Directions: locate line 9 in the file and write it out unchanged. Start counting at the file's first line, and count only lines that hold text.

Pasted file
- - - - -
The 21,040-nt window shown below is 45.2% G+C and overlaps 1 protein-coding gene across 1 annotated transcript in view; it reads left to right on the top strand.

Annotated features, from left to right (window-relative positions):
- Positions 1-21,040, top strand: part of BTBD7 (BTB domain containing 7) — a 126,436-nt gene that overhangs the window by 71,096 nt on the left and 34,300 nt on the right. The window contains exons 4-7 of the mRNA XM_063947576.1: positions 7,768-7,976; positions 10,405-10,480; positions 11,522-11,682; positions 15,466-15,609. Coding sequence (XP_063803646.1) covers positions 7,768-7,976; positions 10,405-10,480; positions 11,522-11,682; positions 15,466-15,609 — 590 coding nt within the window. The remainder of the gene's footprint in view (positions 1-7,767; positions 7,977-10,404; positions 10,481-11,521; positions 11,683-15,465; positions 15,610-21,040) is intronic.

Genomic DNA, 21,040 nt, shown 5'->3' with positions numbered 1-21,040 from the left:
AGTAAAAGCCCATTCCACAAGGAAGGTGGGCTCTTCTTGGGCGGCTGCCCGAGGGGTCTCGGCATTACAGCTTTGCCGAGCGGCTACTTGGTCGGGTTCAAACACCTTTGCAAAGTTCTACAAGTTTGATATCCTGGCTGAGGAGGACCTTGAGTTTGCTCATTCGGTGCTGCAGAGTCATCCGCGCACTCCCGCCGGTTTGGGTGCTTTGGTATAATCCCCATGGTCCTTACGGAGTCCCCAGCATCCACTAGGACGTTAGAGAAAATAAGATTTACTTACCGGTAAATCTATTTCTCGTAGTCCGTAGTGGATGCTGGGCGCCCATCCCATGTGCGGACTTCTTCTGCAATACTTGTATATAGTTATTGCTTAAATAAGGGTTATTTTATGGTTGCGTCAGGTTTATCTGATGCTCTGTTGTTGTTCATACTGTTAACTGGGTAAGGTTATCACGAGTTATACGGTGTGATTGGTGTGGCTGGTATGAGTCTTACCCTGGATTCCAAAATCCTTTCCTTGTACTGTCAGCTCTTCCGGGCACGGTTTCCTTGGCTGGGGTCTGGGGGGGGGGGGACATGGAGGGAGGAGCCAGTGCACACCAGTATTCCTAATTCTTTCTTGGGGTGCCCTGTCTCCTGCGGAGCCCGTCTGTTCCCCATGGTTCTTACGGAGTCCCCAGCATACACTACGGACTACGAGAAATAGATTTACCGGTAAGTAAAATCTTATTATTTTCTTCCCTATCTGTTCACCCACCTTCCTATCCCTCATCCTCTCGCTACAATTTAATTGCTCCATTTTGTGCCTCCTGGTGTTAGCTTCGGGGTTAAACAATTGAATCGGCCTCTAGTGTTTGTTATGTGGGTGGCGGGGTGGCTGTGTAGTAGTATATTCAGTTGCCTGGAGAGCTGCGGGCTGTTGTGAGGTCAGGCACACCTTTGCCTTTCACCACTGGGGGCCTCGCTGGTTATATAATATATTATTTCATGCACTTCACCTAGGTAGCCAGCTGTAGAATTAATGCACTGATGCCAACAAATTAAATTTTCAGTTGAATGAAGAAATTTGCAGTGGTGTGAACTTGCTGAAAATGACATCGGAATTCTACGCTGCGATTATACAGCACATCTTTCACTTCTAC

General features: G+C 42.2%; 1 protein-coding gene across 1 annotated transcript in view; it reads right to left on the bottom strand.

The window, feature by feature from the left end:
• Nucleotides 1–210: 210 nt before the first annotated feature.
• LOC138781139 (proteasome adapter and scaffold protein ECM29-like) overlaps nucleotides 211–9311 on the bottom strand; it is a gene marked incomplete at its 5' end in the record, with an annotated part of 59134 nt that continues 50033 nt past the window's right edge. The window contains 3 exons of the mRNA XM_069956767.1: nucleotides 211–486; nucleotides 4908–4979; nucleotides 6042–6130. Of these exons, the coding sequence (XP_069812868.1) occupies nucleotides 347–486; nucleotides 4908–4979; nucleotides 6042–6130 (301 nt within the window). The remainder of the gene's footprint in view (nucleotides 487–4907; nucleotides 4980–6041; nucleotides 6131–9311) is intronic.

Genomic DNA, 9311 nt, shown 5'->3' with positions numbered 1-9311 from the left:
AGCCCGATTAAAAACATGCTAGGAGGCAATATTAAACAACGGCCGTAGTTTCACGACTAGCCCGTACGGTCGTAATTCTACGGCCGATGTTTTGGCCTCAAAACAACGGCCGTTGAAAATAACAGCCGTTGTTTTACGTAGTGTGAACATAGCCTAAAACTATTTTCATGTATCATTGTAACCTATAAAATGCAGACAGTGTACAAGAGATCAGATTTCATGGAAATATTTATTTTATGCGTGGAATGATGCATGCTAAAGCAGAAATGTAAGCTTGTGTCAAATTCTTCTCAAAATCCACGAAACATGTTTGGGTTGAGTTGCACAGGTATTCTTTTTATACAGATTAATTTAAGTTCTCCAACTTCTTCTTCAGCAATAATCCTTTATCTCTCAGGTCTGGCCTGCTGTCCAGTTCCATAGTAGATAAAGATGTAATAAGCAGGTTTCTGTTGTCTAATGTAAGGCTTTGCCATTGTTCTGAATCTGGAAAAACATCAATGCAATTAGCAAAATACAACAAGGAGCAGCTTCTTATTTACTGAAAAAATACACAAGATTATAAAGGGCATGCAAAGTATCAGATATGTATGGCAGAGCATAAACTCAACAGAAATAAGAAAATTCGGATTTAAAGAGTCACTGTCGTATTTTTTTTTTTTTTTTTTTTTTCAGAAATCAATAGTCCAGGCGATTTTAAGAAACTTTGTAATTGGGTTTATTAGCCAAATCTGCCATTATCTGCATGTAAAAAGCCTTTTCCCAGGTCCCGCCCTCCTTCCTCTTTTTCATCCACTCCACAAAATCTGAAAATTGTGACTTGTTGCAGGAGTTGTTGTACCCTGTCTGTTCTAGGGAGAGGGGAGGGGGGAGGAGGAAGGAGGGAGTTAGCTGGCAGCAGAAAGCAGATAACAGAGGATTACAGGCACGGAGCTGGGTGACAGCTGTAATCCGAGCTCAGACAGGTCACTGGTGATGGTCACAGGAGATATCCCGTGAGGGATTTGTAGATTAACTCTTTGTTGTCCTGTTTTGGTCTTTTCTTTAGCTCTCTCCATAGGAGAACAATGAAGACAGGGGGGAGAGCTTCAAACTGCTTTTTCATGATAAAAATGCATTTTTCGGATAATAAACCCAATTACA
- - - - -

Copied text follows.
• LOC138781139 (proteasome adapter and scaffold protein ECM29-like) overlaps nucleotides 211–9311 on the bottom strand; it is a gene marked incomplete at its 5' end in the record, with an annotated part of 59134 nt that continues 50033 nt past the window's right edge. The window contains 3 exons of the mRNA XM_069956767.1: nucleotides 211–486; nucleotides 4908–4979; nucleotides 6042–6130. Of these exons, the coding sequence (XP_069812868.1) occupies nucleotides 347–486; nucleotides 4908–4979; nucleotides 6042–6130 (301 nt within the window). The remainder of the gene's footprint in view (nucleotides 487–4907; nucleotides 4980–6041; nucleotides 6131–9311) is intronic.